In an age where issues of diversity and inclusion are discussed more than ever before, the songwriter, DJ, singer and producer known as Elektrohorse crosses idiomatic boundaries. While the South Side of Chicago was his original stomping ground, in recent years he has become a prolific contributor to the Nashville country scene. His captivating singles and delightful videos – featuring him in his luminous Deadmau5-style mascot horse head, without which he never appears in public – have become fan favorites on a variety of online and live platforms.

Elektrohorse’s experience (which includes work long before he donned the horse’s head) includes collaborations with renowned artists such as, Cowboy Troy, and Timbaland, but he’s now making breakthroughs by itself. He is the primary practitioner of a hybrid sound which he calls CDM – country dance music. The style harmoniously merges country instrumentation with funk, hip-hop and electronic dance beats – a combination that has fueled traditional country hits for years. It is high level entertainment, the main purpose of which seems to be pure pleasure. Yet despite the fun and frolics of his songs and videos, Elektrohorse has a serious side.

“I really see music as a way to bring people together, to be a source of unity,” Elektrohorse told the Scene. “When I came to Nashville, I found the right atmosphere of cooperation and musical interest, and it turned out to be the right choice.”

He cites as one of his main goals his desire to become the first black DJ known to warm up crowds at country music festivals and awards shows. And there’s no reason he couldn’t dominate there: His material features somewhat edgy vocal and visual flair, humorous storylines, and a wacky, unpredictable quality. His work is also ideal for platforms like TikTok, as it encourages audiences to participate and give their own touch to the debates.


He also has a knack for making even serious discussions fun. His single “STOMP” from 2016 whose title is an acronym for “Start Teaching Others More Positivity,” is a catchy tune that calls for racial justice and social change. It is squarely focused on inclusion and bringing people together. The track includes elements of string orchestral music and electronic dance music in such a way that you can’t tell where one influence ends and the other begins – helping to trace the strands of black creativity that are essential to country music as well as many others. traditions. Elektrohorse worked on the track with Chicago soul singer Floyd Holloway, son of the great singer of the disco era. Loleatta Holloway, as well as Nashville country singer Greg Pratt and South Carolina rapper Terell Skreetzz. Later, Kristyn Regen of New York’s Line ‘Em Up line dance team choreographed the Elektro Stomp, a line dance adapted to the song.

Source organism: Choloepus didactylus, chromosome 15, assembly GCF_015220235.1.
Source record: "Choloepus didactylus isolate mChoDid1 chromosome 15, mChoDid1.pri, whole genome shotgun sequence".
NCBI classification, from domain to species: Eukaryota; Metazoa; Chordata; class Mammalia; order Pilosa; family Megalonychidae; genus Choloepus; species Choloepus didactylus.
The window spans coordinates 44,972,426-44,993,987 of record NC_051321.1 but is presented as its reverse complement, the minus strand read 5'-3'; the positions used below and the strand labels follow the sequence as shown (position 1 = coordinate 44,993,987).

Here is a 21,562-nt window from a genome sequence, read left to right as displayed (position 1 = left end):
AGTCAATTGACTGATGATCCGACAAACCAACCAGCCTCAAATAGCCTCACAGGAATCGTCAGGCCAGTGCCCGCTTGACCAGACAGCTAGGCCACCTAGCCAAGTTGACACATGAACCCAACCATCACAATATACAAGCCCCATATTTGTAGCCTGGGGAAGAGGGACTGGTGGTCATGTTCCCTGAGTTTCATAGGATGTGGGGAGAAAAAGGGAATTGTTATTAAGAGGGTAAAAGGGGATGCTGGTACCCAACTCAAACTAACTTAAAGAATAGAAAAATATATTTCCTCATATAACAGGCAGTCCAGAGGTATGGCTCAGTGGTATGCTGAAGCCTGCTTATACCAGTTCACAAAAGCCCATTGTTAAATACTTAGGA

2021 has been a busy year, during which Elektrohorse released a series of dynamic singles. In February there was “Suga ‘n Spice” with country singer and filmmaker Duke Hanson. In the play, the couple have a stomachache in a puzzled way about conflicts with their loved ones, reminiscent of the Conway and Loretta classic “You are the reason our children are ugly.” This was followed in July by “Ride like a horse” an inspired mix of folk presentation, club ready beats and swashbuckling humor similar to what propelled Lil Nas X’s “Old Town Road” and Blanco Brown’s “The Git Up” into the stratosphere.


Unique art: Elektrohorse and Big Mucci, ‘It’s a Ho Down’

Elektrohorse’s latest single is equally enjoyable and has even more potential to bring it viral success. “It’s a Ho Down,” released in August, is a collaboration with Big Mucci, a Cleveland, Ohio, rapper and dancer. In the 1990s, Mucci’s late 71 North team started an enduring regional line dance craze called The Cleveland Shuffle. It should be noted that while line dancing is extremely popular on the country scene, its roots lie in disco and other predominantly urban styles of music.

In the video for the song, Elektrohorse and Big Mucci visit a farm on a lazy afternoon. Big Mucci calls out the dance moves that Elektrohorse, decked out in her airbrushed overalls, demonstrates. And before you know it, everyone is dancing – a proper demonstration of Elektrohorse ethics.

Year in music 2020: the year in country